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Editorial: Sunlight on 38 Studios

Former Supreme Court Justice Louis Brandeis once remarked that “sunlight is said to be the best of disinfectants,” and Rhode Island is certainly in need of care as the wound that is the 38 Studios debacle remains open. The state lent $75 million to the now bankrupt video game company led by former Red Sox star Curt Schilling and is now on the hook for about $90 million, including interest payments. The embarrassing incident has overshadowed state efforts to increase employment and undermined Rhode Islanders’ trust in government. As the bill has now come due, it seems likely to remain a thorn in the side of recovery efforts for years to come.

Rhode Islanders deserve to understand how such an ill-fated choice, which Governor Lincoln Chafee ’75 P’14 P’17 described to the New York Times as “just the worst investment that’s ever been made … in the history of Rhode Island,” came to pass. State Senator Dawson Hodgson (R-North Kingstown) has called for an independent commission to investigate the incident, alleging that the House and Senate Oversight Committees have dragged their feet. Many of those charged with investigating the case, including Rhode Island Attorney General Peter Kilmartin and House Speaker Gordon Fox, voted for the 38 Studios measure that was backed by then-Governor Donald Carcieri ’65. It is unreasonable to expect these parties to investigate the matter with due diligence when they are so personally involved.

Though Hodgson’s efforts are likely politically motivated — he is rumored to be exploring a run for attorney general — a commission is still the correct move for the state. As we approach next fall’s gubernatorial race, it would behoove candidates to demonstrate leadership through supporting an independent investigation, as the deal still remains politically toxic. Last week’s WPRI poll reported that 57 percent of respondents believe Rhode Island is moving in the wrong direction, and the race remains very much in play, with Providence Mayor Angel Taveras, Rhode Island General Treasurer Gina Raimondo and Cranston Mayor Allan Fung likely candidates with significant backing. Taveras, a Democrat who was chosen by the highest percentage of voters as the candidate most likely to improve the economy, recently let a campaign treasurer go because of his reported ties to Schilling. A spokesman for Fung, a Republican, told GoLocalProv that the mayor “would have opposed the (38 studios) deal.”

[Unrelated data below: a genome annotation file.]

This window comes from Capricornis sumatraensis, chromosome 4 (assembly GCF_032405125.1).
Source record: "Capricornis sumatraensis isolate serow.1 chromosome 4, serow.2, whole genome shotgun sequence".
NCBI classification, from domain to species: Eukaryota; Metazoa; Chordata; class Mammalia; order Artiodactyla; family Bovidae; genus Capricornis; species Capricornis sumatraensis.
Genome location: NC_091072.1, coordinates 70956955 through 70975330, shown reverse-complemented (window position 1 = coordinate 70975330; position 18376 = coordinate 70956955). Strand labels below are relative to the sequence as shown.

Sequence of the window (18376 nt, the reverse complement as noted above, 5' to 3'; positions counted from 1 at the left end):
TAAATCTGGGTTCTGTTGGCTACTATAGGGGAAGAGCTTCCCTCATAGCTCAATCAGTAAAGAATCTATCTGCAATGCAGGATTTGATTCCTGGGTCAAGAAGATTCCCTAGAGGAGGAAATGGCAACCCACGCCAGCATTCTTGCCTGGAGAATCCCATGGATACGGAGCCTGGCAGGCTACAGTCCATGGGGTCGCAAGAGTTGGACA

But it is Democrat Raimondo who may have an opening on this issue, given that she opposed the 38 Studios deal as far back as July 2010. Raimondo told the corporation’s executive director in an email that she would “proceed very carefully on this,” because “the fact that many have looked at it and passed is a red flag.” While Raimondo’s prescient statements give her an advantage, we hope that all candidates will support an independent investigation so the state can continue to move forward. These candidates have demonstrated varying degrees of investment in standing against the deal, but in order to ensure the issue gets the attention it deserves and the resolution it needs, they must state their commitments to seeing an investigation through. To his credit, Chafee — who publicly opposed the deal — is “generally supportive” of the idea as “long as it does not interfere with the state’s ability to recoup money in the current litigation,” according to his spokesperson.

In dealing with this debacle, Rhode Island officials should look to the state’s conduct after the collapse of the Rhode Island Share and Deposit Indemnity Corporation in 1991, which closed 45 banks and credit unions. Then-Governor Bruce Sundlun asked for a report from Brown President Vartan Gregorian, entitled “Carved in Sand,” and appointed a nine-member commission to look into the crisis. Such a history demonstrates not only that there is a more acceptable solution available, but also that financial scandals are possible in the future without a full reckoning of the reasons behind the 38 Studios collapse. While the damage has already been done, Rhode Island officials can potentially forestall future calamities by supporting an independent investigation to determine what went wrong.


Editorials are written by The Herald’s editorial page board: its editor, Rachel Occhiogrosso, and its members, Daniel Jeon, Hannah Loewentheil and Thomas Nath. Send comments to



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